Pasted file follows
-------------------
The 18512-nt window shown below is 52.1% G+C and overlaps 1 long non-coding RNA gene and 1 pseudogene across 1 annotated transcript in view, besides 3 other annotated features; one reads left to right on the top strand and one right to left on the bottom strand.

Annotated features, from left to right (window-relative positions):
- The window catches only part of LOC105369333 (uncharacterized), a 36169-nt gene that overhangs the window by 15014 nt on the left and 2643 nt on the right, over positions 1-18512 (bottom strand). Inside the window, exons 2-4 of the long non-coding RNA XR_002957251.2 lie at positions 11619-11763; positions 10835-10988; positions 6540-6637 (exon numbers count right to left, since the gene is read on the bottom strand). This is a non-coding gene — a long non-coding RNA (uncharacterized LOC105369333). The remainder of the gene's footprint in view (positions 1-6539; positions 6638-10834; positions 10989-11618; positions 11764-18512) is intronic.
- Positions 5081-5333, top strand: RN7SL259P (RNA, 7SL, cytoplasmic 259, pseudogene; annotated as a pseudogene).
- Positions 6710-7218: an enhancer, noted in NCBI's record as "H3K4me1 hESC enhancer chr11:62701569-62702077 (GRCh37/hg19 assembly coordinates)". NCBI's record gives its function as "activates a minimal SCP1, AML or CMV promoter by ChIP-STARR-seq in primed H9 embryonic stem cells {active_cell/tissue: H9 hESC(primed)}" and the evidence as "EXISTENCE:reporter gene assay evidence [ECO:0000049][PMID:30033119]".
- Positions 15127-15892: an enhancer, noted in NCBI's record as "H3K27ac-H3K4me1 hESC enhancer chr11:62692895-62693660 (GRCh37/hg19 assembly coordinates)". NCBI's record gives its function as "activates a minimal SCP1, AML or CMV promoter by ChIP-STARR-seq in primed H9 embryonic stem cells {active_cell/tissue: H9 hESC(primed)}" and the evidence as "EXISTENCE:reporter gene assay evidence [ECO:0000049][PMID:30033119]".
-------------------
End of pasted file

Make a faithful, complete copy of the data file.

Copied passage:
The 18512-nt window shown below is 52.1% G+C and overlaps 1 long non-coding RNA gene and 1 pseudogene across 1 annotated transcript in view, besides 3 other annotated features; one reads left to right on the top strand and one right to left on the bottom strand.

Annotated features, from left to right (window-relative positions):
- The window catches only part of LOC105369333 (uncharacterized), a 36169-nt gene that overhangs the window by 15014 nt on the left and 2643 nt on the right, over positions 1-18512 (bottom strand). Inside the window, exons 2-4 of the long non-coding RNA XR_002957251.2 lie at positions 11619-11763; positions 10835-10988; positions 6540-6637 (exon numbers count right to left, since the gene is read on the bottom strand). This is a non-coding gene — a long non-coding RNA (uncharacterized LOC105369333). The remainder of the gene's footprint in view (positions 1-6539; positions 6638-10834; positions 10989-11618; positions 11764-18512) is intronic.
- Positions 5081-5333, top strand: RN7SL259P (RNA, 7SL, cytoplasmic 259, pseudogene; annotated as a pseudogene).
- Positions 6710-7218: an enhancer, noted in NCBI's record as "H3K4me1 hESC enhancer chr11:62701569-62702077 (GRCh37/hg19 assembly coordinates)". NCBI's record gives its function as "activates a minimal SCP1, AML or CMV promoter by ChIP-STARR-seq in primed H9 embryonic stem cells {active_cell/tissue: H9 hESC(primed)}" and the evidence as "EXISTENCE:reporter gene assay evidence [ECO:0000049][PMID:30033119]".
- Positions 15127-15892: an enhancer, noted in NCBI's record as "H3K27ac-H3K4me1 hESC enhancer chr11:62692895-62693660 (GRCh37/hg19 assembly coordinates)". NCBI's record gives its function as "activates a minimal SCP1, AML or CMV promoter by ChIP-STARR-seq in primed H9 embryonic stem cells {active_cell/tissue: H9 hESC(primed)}" and the evidence as "EXISTENCE:reporter gene assay evidence [ECO:0000049][PMID:30033119]".